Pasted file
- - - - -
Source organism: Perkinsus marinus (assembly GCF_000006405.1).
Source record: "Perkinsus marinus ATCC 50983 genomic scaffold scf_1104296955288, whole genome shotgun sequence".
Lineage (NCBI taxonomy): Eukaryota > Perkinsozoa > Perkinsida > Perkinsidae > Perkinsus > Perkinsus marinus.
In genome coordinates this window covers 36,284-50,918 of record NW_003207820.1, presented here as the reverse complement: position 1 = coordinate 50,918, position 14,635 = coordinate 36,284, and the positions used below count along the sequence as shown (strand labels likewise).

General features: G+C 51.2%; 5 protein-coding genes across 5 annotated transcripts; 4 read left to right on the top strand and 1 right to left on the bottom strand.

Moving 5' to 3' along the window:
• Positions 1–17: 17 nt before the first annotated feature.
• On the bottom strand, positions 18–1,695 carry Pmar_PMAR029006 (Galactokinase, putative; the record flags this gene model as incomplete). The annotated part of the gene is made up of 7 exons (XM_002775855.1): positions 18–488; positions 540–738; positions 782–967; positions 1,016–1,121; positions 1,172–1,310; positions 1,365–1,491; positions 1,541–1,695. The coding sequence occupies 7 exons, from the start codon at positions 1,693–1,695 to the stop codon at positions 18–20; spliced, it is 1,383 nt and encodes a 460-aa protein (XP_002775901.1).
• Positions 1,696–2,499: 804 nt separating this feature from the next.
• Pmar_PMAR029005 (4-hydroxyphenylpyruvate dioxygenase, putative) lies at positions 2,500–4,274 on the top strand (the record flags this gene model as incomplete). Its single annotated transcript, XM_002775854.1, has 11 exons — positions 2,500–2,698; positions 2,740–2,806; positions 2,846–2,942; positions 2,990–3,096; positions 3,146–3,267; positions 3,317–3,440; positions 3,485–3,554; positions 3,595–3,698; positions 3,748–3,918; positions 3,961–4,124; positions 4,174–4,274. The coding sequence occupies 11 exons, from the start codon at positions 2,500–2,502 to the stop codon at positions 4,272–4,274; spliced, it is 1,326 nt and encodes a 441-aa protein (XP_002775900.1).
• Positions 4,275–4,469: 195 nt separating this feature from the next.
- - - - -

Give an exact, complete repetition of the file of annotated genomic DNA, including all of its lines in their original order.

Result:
Source organism: Perkinsus marinus (assembly GCF_000006405.1).
Source record: "Perkinsus marinus ATCC 50983 genomic scaffold scf_1104296955288, whole genome shotgun sequence".
Lineage (NCBI taxonomy): Eukaryota > Perkinsozoa > Perkinsida > Perkinsidae > Perkinsus > Perkinsus marinus.
In genome coordinates this window covers 36,284-50,918 of record NW_003207820.1, presented here as the reverse complement: position 1 = coordinate 50,918, position 14,635 = coordinate 36,284, and the positions used below count along the sequence as shown (strand labels likewise).

General features: G+C 51.2%; 5 protein-coding genes across 5 annotated transcripts; 4 read left to right on the top strand and 1 right to left on the bottom strand.

Moving 5' to 3' along the window:
• Positions 1–17: 17 nt before the first annotated feature.
• On the bottom strand, positions 18–1,695 carry Pmar_PMAR029006 (Galactokinase, putative; the record flags this gene model as incomplete). The annotated part of the gene is made up of 7 exons (XM_002775855.1): positions 18–488; positions 540–738; positions 782–967; positions 1,016–1,121; positions 1,172–1,310; positions 1,365–1,491; positions 1,541–1,695. The coding sequence occupies 7 exons, from the start codon at positions 1,693–1,695 to the stop codon at positions 18–20; spliced, it is 1,383 nt and encodes a 460-aa protein (XP_002775901.1).
• Positions 1,696–2,499: 804 nt separating this feature from the next.
• Pmar_PMAR029005 (4-hydroxyphenylpyruvate dioxygenase, putative) lies at positions 2,500–4,274 on the top strand (the record flags this gene model as incomplete). Its single annotated transcript, XM_002775854.1, has 11 exons — positions 2,500–2,698; positions 2,740–2,806; positions 2,846–2,942; positions 2,990–3,096; positions 3,146–3,267; positions 3,317–3,440; positions 3,485–3,554; positions 3,595–3,698; positions 3,748–3,918; positions 3,961–4,124; positions 4,174–4,274. The coding sequence occupies 11 exons, from the start codon at positions 2,500–2,502 to the stop codon at positions 4,272–4,274; spliced, it is 1,326 nt and encodes a 441-aa protein (XP_002775900.1).
• Positions 4,275–4,469: 195 nt separating this feature from the next.